The uniformity-of-profit principle sheds light on the effect of business tax exemptions and their elimination.
For example, for many years prior to 1975, the U.S. oil industry, along with other extractive industries, was able to deduct from its taxable income a depletion allowance based on the value of the oil it extracted, and thus to reduce its overall effective rate of taxation. The effect of the depletion allowance was not to make the oil industry permanently more profitable than other industries, however. It is true that the initial effect of such a tax advantage is to raise an industry’s after-tax rate of profit relative to that of other industries. But the higher after-tax rate of profit then results in the attraction of additional capital to the industry, and itself provides such additional capital, with the result that the industry’s rate of profit falls back toward the general, average after-tax level. The effect is that the industry is larger, its production is greater, and the price of its product is lower. It does not permanently earn a higher rate of profit.
This principle applies even if the industry is totally tax-exempt. Then the effect is simply that the industry’s expansion is carried that much further, but not that its rate of profit remains permanently above the going or average rate. The total exemption from the federal income tax of bonds issued by state and local governments provides an excellent illustration of the principle. Because of their tax exemption, these bonds are purchased to the point that the rate of return they afford is on a par with the after-tax rate of return of bonds that are fully subject to the federal income tax.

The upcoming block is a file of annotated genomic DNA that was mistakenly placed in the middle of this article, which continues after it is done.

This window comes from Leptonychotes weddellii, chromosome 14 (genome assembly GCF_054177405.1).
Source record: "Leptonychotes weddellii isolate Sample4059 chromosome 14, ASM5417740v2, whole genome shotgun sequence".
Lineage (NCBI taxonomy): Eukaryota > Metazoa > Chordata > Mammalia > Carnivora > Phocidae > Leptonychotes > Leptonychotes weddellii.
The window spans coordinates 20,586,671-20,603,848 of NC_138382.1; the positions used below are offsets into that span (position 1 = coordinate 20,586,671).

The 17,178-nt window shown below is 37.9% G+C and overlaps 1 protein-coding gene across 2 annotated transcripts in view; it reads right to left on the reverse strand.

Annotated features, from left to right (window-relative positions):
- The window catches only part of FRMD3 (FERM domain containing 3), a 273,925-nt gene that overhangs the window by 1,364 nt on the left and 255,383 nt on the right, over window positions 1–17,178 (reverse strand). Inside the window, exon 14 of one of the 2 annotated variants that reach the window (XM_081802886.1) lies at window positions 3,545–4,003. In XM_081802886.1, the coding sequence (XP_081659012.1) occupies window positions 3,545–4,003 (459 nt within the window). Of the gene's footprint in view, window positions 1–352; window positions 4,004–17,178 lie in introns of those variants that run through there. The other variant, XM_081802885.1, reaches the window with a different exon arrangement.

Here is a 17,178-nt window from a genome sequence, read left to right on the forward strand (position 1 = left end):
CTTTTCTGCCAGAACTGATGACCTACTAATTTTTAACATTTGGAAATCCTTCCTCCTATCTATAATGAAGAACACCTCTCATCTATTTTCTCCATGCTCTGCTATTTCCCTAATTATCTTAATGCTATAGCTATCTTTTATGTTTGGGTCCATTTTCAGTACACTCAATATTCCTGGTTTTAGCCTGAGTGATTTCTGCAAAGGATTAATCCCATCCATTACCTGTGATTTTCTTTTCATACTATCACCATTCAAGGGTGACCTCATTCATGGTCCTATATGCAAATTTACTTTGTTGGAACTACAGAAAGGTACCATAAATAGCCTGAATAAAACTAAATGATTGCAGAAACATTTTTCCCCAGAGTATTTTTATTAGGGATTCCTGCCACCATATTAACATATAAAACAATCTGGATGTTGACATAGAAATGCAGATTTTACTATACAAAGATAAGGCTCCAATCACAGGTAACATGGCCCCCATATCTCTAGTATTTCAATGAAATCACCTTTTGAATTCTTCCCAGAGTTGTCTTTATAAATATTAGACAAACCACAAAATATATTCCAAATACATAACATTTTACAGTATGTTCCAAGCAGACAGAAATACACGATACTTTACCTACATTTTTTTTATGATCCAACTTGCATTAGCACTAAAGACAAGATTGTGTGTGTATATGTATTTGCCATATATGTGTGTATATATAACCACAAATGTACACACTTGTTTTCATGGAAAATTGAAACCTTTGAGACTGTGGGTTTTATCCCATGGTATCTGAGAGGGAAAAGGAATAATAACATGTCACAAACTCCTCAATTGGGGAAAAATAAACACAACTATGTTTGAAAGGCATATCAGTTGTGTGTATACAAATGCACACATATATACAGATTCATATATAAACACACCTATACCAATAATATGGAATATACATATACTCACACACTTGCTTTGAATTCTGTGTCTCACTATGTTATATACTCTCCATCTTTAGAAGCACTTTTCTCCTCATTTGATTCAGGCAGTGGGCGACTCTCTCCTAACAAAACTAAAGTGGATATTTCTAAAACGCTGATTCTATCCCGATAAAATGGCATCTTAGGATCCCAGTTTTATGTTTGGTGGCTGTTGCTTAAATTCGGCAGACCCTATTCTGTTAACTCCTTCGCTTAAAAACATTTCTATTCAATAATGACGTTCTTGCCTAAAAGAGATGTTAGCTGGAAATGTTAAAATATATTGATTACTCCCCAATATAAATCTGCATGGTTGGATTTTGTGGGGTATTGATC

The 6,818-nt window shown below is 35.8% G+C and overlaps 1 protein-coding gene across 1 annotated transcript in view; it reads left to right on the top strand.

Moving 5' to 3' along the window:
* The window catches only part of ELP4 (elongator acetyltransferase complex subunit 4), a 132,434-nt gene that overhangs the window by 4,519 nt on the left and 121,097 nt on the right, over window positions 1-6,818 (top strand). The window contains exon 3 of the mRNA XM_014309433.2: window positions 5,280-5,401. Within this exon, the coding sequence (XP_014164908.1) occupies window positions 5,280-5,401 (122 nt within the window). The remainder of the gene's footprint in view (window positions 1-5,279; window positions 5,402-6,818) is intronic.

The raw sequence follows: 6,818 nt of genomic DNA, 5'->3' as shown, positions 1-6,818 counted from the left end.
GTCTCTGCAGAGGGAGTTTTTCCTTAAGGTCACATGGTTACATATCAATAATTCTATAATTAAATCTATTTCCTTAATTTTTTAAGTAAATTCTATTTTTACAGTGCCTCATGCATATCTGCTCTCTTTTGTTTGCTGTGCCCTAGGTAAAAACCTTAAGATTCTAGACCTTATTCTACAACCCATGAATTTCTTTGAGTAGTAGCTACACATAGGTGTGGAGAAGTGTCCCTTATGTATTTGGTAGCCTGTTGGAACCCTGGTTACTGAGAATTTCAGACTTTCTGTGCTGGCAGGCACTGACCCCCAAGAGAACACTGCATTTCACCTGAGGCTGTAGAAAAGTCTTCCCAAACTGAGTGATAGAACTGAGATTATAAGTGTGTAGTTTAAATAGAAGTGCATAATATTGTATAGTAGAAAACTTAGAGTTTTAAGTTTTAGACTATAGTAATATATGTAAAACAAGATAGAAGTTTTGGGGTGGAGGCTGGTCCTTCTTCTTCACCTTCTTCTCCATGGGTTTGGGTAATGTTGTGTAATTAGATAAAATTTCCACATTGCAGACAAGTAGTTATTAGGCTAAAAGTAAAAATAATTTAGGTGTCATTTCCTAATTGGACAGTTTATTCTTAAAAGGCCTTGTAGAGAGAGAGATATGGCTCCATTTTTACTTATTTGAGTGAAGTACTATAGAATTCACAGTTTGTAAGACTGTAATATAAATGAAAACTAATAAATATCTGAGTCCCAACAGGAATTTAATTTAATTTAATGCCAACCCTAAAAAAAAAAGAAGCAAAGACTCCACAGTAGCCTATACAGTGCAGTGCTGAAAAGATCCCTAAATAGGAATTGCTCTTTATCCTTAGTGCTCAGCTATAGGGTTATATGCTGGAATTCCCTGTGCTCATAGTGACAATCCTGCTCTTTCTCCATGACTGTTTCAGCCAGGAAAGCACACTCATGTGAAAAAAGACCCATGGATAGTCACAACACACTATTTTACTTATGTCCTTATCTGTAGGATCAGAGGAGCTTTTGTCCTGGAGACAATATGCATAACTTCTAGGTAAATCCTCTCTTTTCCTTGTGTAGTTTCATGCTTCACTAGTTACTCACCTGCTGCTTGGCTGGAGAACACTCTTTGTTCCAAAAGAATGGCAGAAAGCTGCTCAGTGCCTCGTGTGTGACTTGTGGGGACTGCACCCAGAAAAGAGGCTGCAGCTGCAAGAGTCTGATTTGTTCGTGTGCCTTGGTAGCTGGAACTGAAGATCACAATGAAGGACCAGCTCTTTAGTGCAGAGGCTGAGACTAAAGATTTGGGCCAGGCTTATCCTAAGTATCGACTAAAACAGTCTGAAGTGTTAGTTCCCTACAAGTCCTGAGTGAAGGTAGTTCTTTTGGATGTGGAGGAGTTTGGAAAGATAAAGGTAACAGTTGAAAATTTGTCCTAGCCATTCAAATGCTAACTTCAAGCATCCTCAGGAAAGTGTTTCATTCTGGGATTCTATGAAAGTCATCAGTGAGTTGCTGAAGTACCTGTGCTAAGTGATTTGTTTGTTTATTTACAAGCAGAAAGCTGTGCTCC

By the same token, of course, repeal of a tax exemption, once it has been incorporated into the pattern of investment, is tantamount to a reduction in an industry’s rate of profit. If its effect is to reduce the industry’s rate of profit below the general rate, then the consequence will be a withdrawal of capital and a reduction in the size of the industry, until the smaller industry that remains can once again earn the going rate of profit—by charging a higher price for its product. (If the rate of profit of the industry is not pushed below the going or average rate, because of the presence of some factor such as an increase in the demand for the industry’s product, the effect will be that the industry will grow less than it otherwise would have, and the price of its product will not fall to the same extent that it otherwise would have.)
In the 1970s, in the midst of a widely proclaimed “energy crisis,” the U.S. government, in addition to imposing price controls on oil, acted to further restrict oil company profits, and thus oil industry investment, by punitively increasing their rate of taxation precisely by first reducing and then totally abolishing the customary depletion allowance on crude oil. The effect was a further blow to domestic oil production.
This series is adapted from Reisman’s Capitalism: A Treatise on Economics, Chapter 6, The Dependence of the Division of Labor on Capitalism, “The Effect of Business Tax Exemptions and Their Elimination.”